Bird flu: 33 cases confirmed in the Gers department, the concern of farmers is growing

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The flu is taking hold in the Gers. With 33 outbreaks confirmed, farmers affected or spared are wondering about the future as concern mounts. This is the case of Béatrice and Mathieu who own a small farm in the south of the department in Cabas-Loumassès.

With 33 outbreaks of bird flu in the Gers department, the situation has become more than worrying. Professionals in the sector are confronted with an unprecedented phenomenon that raises fears of a real catastrophe, both from a health, economic and psychological point of view.

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Béatrice and Mathieu are farmers in the south of the Gers, in Cabas-Loumassès. Although the area remains, for the time being, free of highly pathogenic avian influenza (HPAI), farmers are still concerned. Having settled for several years in an autarkic farm with poultry farms on a human scale, the couple owns just over two thousand chickens, laying hens and guinea fowls, which are essentially raised outdoors.

Since April 26, the level of epizootic risk defined by article 3 of the decree of March 16, 2016 has been described as “moderate” throughout metropolitan France. A situation that obliges the state services to adopt some preventive measures such as depopulation around the houses concerned.

“We are at 7 years of bird flu. It’s the first time I’ve heard of bird flu cases lasting a year,” confides Mathieu. For the two farmers one thing is certain: “the excessive concentration of farms is one of the explanations. »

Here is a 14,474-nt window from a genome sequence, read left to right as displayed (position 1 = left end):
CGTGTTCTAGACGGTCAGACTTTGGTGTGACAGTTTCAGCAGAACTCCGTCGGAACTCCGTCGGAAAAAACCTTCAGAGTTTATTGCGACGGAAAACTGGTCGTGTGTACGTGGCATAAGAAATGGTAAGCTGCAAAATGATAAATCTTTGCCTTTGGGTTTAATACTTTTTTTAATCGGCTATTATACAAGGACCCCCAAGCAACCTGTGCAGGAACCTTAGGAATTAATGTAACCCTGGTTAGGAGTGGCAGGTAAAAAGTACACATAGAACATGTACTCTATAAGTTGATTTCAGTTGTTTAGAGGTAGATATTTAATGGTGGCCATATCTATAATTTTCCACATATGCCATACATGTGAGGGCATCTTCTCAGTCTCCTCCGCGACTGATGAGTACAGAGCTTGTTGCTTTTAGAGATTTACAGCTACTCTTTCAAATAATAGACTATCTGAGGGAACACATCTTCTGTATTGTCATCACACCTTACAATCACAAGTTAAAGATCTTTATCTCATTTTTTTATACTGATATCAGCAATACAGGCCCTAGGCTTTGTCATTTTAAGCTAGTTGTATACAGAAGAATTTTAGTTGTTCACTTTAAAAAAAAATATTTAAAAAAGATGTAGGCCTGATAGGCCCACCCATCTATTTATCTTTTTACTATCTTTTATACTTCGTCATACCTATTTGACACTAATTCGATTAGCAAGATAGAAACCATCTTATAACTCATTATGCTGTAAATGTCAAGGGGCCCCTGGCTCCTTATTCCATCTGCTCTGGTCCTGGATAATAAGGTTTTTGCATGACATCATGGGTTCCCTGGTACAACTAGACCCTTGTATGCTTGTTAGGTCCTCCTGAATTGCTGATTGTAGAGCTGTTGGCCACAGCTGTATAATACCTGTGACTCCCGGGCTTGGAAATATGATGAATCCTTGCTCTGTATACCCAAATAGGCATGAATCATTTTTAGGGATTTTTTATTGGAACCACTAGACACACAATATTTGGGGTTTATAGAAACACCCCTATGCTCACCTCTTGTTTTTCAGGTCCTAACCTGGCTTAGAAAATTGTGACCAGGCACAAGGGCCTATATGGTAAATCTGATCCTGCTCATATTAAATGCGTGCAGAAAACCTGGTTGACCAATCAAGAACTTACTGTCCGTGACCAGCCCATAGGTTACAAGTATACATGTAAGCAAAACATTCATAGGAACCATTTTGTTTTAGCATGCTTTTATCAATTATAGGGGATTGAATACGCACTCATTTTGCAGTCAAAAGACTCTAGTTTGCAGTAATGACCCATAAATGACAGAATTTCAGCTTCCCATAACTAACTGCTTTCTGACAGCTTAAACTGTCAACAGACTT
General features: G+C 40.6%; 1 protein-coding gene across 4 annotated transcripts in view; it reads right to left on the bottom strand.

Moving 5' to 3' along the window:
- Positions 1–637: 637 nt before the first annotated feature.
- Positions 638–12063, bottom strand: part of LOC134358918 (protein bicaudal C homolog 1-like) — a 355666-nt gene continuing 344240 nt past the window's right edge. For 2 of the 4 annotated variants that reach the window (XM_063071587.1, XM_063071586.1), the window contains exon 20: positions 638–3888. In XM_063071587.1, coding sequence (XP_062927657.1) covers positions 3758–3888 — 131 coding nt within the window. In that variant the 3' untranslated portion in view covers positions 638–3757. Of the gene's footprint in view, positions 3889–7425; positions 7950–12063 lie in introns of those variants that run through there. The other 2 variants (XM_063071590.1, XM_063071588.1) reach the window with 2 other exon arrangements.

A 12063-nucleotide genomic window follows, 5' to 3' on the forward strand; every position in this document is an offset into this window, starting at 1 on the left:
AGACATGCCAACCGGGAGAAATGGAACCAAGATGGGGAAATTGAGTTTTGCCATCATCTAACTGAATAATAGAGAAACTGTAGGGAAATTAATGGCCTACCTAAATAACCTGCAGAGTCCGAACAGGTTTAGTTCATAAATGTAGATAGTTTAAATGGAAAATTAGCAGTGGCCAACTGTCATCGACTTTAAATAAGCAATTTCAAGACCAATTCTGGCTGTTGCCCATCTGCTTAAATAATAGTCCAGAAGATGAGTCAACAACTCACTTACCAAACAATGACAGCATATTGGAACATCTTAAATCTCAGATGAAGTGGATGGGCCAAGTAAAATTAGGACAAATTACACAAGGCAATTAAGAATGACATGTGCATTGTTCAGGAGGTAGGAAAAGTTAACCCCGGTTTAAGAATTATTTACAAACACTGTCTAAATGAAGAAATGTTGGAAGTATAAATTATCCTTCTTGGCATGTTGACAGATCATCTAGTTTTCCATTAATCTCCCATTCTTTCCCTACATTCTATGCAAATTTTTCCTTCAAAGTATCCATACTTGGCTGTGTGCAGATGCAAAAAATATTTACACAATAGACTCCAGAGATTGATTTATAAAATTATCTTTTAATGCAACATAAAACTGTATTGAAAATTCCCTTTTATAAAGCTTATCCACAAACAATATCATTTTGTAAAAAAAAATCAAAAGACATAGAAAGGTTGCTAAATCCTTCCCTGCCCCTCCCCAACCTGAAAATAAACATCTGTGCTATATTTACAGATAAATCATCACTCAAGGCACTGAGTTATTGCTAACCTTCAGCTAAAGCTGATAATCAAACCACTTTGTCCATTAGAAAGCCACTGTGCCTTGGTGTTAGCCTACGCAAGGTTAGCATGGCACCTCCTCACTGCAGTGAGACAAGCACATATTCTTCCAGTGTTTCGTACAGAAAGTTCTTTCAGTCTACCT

Consequences for everyone

If the farm is not affected, bird flu spreads at an exponential rate. And those who are currently spared or outside the surveillance zone are not out of danger. “Last year we had a huge impact. We had one case detected 10km away as the crow flies. The city found itself in a guarded area,” says Mathieu.

An event that forced the operation to shut down the poultry plant for two months. A significant deficit for the couple. “What we don’t do, we never achieve, for several months we were barely paid. Being dependent on administrative permissions to carry out our business is not easy. »

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This without counting the psychological impact that this extraordinary crisis causes among farmers. “Morally it’s complicated, I questioned myself a lot about the importance of continuing,” says Béatrice. Today, this new wave that is breaking west of the Gers raises fears of the tightening of the restrictions already in place on farms. And this, despite the measures already taken by the livestock sector, well before the appearance of this new crisis.

“We are self-sufficient, we avoid moving between farms, we have no employees, we sell directly. The risks of diffusion are, so to speak, limited to the maximum.

The issue of the outdoors under discussion

The fear of a systematic measure of confinement for animals weighs on these livestock professionals at a time when confinement continues to divide within the profession (see our May 16, 2023 issue). “The outdoors is the very essence of our profession, an animal has nothing to do indoors and currently this is the biggest problem,” explains Béatrice.

So, of course, the latter remains aware of the risk of contamination in free-range farms. “There is no data showing the direct impact of free-range poultry on the spread of the virus. If the industrial model goes against the ethics defended here, Béatrice and Mathieu point the finger at the stigmatization of small open-air farms.

“I do not accept that we blame the different production systems or the confinement and above all not the farmers”, comments for her part the president of the FDSEA in the Gers. The Confédération paysanne, for its part, focuses on rational dialogue, indicating: “There is a global problem. We have to ask ourselves the question: “Which farm do we want for tomorrow, for which feed, under which production conditions? »

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